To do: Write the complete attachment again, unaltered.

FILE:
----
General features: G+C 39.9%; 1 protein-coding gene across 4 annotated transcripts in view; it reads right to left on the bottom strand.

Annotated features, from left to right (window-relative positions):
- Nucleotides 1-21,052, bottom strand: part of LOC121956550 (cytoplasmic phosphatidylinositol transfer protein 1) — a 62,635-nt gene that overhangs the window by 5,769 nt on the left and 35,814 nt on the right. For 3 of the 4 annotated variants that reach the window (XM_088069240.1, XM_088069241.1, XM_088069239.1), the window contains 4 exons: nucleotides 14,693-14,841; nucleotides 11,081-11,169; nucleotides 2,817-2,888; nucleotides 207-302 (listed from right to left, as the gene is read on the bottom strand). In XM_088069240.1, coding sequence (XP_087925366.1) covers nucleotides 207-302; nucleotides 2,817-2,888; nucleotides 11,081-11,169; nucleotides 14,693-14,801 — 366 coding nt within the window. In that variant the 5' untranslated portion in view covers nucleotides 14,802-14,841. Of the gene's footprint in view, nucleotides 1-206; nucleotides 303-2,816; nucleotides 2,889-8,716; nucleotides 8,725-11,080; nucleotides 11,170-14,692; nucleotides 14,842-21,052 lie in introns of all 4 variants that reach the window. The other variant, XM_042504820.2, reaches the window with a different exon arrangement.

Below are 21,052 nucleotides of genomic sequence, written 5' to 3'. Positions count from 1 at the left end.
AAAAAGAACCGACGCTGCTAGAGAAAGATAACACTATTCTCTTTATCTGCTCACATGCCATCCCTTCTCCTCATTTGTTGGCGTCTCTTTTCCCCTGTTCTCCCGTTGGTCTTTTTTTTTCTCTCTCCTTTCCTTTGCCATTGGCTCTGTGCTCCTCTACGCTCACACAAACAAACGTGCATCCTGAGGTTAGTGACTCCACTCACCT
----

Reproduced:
General features: G+C 39.9%; 1 protein-coding gene across 4 annotated transcripts in view; it reads right to left on the bottom strand.

Annotated features, from left to right (window-relative positions):
- Nucleotides 1-21,052, bottom strand: part of LOC121956550 (cytoplasmic phosphatidylinositol transfer protein 1) — a 62,635-nt gene that overhangs the window by 5,769 nt on the left and 35,814 nt on the right. For 3 of the 4 annotated variants that reach the window (XM_088069240.1, XM_088069241.1, XM_088069239.1), the window contains 4 exons: nucleotides 14,693-14,841; nucleotides 11,081-11,169; nucleotides 2,817-2,888; nucleotides 207-302 (listed from right to left, as the gene is read on the bottom strand). In XM_088069240.1, coding sequence (XP_087925366.1) covers nucleotides 207-302; nucleotides 2,817-2,888; nucleotides 11,081-11,169; nucleotides 14,693-14,801 — 366 coding nt within the window. In that variant the 5' untranslated portion in view covers nucleotides 14,802-14,841. Of the gene's footprint in view, nucleotides 1-206; nucleotides 303-2,816; nucleotides 2,889-8,716; nucleotides 8,725-11,080; nucleotides 11,170-14,692; nucleotides 14,842-21,052 lie in introns of all 4 variants that reach the window. The other variant, XM_042504820.2, reaches the window with a different exon arrangement.

Below are 21,052 nucleotides of genomic sequence, written 5' to 3'. Positions count from 1 at the left end.
AAAAAGAACCGACGCTGCTAGAGAAAGATAACACTATTCTCTTTATCTGCTCACATGCCATCCCTTCTCCTCATTTGTTGGCGTCTCTTTTCCCCTGTTCTCCCGTTGGTCTTTTTTTTTCTCTCTCCTTTCCTTTGCCATTGGCTCTGTGCTCCTCTACGCTCACACAAACAAACGTGCATCCTGAGGTTAGTGACTCCACTCACCT